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Nobel Laureate V.S.Naipaul - On ignoring history

Sacrificer           V.S.Naipaul
Sacrifice code       wfor0364
Sacrifice date       25 march 2009

Nobel Laureate V.S.Naipaul - On ignoring history

  • http://indpride.com/v.s.naipaul.html
  • http://indpride.com
  • "How do you ignore history? But the nationalist movement, independence
    movement ignored it. You read the Glimpses of World History by Jawaharlal Nehru, it talks about the mythical past and then it jumps the difficult period of the
    invasions and conquests. So you have Chinese pilgrims coming to Bihar,
    Nalanda and places like that. Then somehow they don't tell you what happens, why these places are in ruin. They never tell you why Elephanta island is in ruins or why Bhubaneswar was desecrated."

    "People in India have only known tyranny. The very idea of liberty is a new
    idea. Particularly pathetic is the harking back to the Mughals as a time of
    glory. In fact the Mughals were tyrants, every one of them. They were foreign
    tyrants and they were proud of being foreign".

    "India has been a wounded civilization because of Islamic violence:
    Pakistanis know this; indeed they revel in it. It is only Indian Nehruvians like
    Romila Thapar who pretend that Islamic rule was benevolent. We should face
    facts: Islamic rule in India was at least as catastrophic as the later Christian
    rule. The Christians created massive poverty in what was a most prosperous
    country; the Muslims created a terrorized civilization out of what was the most
    creative culture that ever existed."

    "India was wrecked and looted, not once but repeatedly by invaders with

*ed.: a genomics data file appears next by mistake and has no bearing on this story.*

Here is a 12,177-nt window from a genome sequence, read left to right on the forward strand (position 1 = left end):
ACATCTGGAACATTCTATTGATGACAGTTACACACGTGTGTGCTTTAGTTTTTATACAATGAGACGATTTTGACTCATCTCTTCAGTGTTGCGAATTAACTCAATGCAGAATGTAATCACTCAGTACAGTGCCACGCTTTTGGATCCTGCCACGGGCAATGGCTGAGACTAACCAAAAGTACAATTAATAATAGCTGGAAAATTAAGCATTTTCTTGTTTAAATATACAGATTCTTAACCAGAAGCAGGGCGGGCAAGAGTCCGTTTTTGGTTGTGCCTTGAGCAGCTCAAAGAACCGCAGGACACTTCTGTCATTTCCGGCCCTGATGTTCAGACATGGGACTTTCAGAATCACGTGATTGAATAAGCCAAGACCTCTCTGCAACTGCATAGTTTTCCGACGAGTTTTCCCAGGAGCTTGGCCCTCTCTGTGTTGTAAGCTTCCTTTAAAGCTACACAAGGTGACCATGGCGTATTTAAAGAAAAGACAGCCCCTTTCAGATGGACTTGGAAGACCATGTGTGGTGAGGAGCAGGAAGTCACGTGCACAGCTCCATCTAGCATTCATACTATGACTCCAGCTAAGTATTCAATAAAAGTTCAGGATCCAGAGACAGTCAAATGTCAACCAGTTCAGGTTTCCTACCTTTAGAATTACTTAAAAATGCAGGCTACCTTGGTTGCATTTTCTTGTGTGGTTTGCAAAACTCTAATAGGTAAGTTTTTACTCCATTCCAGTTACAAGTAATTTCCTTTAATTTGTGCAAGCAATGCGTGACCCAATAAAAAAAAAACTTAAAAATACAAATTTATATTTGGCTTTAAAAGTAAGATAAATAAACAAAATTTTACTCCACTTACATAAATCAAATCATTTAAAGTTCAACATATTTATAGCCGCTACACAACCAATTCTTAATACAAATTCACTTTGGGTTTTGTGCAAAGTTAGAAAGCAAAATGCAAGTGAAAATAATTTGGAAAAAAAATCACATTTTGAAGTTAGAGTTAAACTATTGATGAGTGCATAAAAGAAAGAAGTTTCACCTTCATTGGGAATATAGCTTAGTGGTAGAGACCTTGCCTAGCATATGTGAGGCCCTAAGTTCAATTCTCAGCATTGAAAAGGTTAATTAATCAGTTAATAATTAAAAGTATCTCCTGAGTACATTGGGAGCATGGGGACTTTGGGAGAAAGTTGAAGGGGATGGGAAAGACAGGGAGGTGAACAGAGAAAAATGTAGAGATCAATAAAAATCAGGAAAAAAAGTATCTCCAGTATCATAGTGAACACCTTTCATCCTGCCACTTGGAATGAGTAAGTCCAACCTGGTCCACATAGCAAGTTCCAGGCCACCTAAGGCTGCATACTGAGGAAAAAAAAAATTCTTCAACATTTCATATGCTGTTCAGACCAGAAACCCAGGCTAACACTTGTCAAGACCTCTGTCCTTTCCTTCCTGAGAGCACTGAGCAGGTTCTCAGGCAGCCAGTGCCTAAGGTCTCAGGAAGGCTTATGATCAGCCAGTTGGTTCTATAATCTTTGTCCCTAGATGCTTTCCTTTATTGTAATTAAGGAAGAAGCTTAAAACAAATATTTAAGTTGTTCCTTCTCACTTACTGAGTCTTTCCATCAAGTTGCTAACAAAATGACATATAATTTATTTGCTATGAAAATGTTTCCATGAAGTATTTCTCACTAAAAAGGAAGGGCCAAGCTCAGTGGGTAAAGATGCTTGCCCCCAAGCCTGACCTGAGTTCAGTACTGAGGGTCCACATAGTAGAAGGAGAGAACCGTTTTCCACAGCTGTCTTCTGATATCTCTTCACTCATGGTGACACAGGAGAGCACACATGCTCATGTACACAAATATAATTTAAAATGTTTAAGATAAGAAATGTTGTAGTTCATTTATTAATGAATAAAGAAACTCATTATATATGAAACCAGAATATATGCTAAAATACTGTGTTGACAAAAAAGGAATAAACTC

strong religious ideas, with a hatred of the religion of the people they were
    conquering. People read these accounts but they do not imaginatively understand
    the effects of conquest by an iconoclastic religion."

    "India became the great land for Muslim adventurers and the peasantry bore
    this on their back, they were enslaved quite literally. It just went on like
    this from the 11th century onwards." (source: Economic Times -

  • www.economictimes.com
  • "The millennium began with the Muslim invasions and the grinding down of
    the Hindu-Buddhist culture of the north. This is such a big and bad event that
    people still have to find polite, destiny-defying ways of speaking about it.
    In art books and history books, people write of the Muslims "arriving" in
    India, as though the Muslims came on a tourist bus and went away again. The
    Muslim view of their conquest of India is a truer one. They speak of the triumph
    of the faith, the destruction of idols and temples, the loot, the carting
    away of the local people as slaves, so cheap and numerous that they were being
    sold for a few rupees. The architectural evidence- the absence of Hindu
    monuments in the north is convincing enough. This conquest was unlike any other